“I’m so bleary, I don’t know,” Naomi Dunn Packard-Koot, the former social secretary to the late philanthropist Brooke Astor, admitted to Manhattan Assistant District Attorney Elizabeth Loewy, near the end of a marathon day of testimony on Thursday, May 14.
Ms. Packard-Koot is the upteenth witness called thus far in the high-profile trial of Ms. Astor’s son, Anthony Marshall, who stands accused of swindling his mother’s estate out of millions of dollars.
By the time she was excused around 4:15 p.m., Ms. Packard-Koot had weathered a long direct examination from Ms. Loewy, two grueling cross-examinations from the defense, followed by a re-direct from prosecutors, a re-cross from the defense, then a re-re-direct, and one last re-re-cross examination, for good measure.
And then she got to face the press.
“I really need to pick up my son,” she told a gaggle of about 10 reporters, who had scrambled from the courtroom to catch her in the hallway. “That’s okay, we can do it while you walk,” said one reporter, as the group moved en masse alongside her.
“I want to know why she speaks Hungarian,” one national reporter told the Daily Transom before cramming into the packed elevator. (Ms. Packard-Koot had testified that she was arrested in college when she made prank phone calls in Hungarian, which aroused suspicion because it coincided with a “marauding band of gypsies” that was terrorizing Princeton University at the time.)
The press was especially curious about what Ms. Packard-Koot couldn’t say in court, namely the phone call in which she overheard the accused Mr. Marshall’s wife, Charlene Marshall, speak of her mother-in-law in rather choice words. “It was not out of character,” Ms. Packard-Koot said.
Another question was about the son of Philippe de Montebello, who is apparently a Facebook friend of Ms. Packard-Koot, along with Philip Marshall, the estranged son of Anthony Marshall, who helped begin proceedings to wrest his grandmother’s control from his dad.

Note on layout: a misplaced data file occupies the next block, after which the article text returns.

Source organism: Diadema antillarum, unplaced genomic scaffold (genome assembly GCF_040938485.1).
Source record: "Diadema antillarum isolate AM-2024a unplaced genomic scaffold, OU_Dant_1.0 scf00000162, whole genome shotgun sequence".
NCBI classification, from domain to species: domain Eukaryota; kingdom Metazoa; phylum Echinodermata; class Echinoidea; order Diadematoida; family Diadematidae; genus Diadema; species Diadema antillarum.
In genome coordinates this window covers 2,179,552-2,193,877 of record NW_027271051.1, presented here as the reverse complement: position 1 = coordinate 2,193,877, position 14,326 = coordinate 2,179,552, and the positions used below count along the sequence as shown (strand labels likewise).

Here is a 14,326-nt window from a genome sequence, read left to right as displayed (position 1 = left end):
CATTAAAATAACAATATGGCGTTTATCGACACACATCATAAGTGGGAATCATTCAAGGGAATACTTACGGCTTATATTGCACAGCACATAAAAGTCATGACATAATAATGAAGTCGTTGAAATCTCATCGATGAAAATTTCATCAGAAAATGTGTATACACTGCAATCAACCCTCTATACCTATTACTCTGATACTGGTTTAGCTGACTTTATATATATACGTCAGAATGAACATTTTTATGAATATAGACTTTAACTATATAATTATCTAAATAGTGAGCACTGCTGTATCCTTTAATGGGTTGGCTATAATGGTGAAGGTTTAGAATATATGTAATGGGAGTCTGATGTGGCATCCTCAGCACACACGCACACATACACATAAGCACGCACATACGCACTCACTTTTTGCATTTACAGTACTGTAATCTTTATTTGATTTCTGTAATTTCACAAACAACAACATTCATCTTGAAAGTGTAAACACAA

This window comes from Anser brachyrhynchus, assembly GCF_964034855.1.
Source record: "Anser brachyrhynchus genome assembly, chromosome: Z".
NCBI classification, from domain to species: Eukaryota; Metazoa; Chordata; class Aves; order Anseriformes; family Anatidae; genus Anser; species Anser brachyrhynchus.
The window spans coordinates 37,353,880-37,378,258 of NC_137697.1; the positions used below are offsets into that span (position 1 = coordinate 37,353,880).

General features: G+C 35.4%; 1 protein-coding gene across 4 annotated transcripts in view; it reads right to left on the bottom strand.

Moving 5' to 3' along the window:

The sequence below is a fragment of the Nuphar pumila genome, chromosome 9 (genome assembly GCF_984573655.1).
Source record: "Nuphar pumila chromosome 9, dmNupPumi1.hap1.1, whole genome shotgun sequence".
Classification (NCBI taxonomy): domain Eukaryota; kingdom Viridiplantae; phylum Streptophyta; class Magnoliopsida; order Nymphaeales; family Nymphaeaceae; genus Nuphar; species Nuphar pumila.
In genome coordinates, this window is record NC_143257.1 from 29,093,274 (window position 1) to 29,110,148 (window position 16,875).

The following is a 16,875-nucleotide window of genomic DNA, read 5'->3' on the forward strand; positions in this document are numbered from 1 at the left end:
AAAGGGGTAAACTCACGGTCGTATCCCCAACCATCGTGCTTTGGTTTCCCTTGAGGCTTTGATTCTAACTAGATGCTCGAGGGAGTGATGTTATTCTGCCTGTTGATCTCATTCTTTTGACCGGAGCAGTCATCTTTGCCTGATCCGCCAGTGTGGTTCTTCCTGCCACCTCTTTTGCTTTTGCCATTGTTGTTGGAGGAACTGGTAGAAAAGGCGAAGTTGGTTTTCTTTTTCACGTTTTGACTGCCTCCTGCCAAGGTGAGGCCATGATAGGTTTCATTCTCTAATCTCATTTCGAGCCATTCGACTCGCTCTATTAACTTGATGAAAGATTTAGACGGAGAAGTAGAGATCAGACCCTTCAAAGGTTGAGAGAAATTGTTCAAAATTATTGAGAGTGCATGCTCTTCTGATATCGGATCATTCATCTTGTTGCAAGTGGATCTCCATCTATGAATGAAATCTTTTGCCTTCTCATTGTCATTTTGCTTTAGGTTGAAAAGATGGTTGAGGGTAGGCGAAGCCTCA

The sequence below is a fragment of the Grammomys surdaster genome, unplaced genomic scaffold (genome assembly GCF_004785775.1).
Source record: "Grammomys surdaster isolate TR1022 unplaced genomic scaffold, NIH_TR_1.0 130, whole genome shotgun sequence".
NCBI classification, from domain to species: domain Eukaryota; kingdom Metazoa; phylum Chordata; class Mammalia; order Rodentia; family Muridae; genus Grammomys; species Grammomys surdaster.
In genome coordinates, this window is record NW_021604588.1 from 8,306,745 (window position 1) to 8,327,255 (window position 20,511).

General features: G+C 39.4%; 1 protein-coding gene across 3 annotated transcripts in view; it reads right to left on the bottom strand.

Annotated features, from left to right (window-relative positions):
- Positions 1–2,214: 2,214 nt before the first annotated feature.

Ms. Packard-Koot said she would like to see justice served, and then passed through the guarded gate on the seventh floor. “What would justice mean in this case?” one reporter hollered, and Ms. Packard-Koot seemed to pause for a moment, before disappearing down the hallway.
Earlier, defense attorneys had seized on Ms. Packard-Koot’s long list of jobs, which included writing and public relations (along with being a firefighter and financial analyst) to suggest she was milking the high-profile case for her own benefit.
Fred Hafetz, an attorney for Mr. Marshall, concluded his blistering cross-examination with a parting shot.
“You wish to have an exaggerated importance in this case?” he loudly asked.
“Absolutely not,” Ms. Packard-Koot replied. “I find that very offensive,” she said, repeating the statement a second time as Mr. Hafetz took his seat.
Thomas Puccio, who represents Mr. Marshall’s co-defendant, Francis X. Morrissey, asked if she was planning to write a book about the case.
“People have said, ‘Oh, you should write a book,” Ms. Packard-Koot testified, but later said, “I’ve had no concrete or detailed discussions with anyone.”
He also questioned why she copied Ms. Astor’s phone logs and social calendars onto a disk after she was fired.
“I got fired for no reason at all so I wanted to have my records with me,” she told the jury. Ms. Packard-Koot had earlier testified that Mr. Marshall told her she was being let go because Ms. Astor did not like her and because she typed too slowly. According to Ms. Packard-Koot, neither was true.
In the back of the courtroom, a retiree named Gladys, who makes the trip to the courtroom every day just to observe the trial, leaned over and whispered in the Daily Transom’s ear. “They would have destroyed me as a witness,” she said. “I had over 100 jobs.”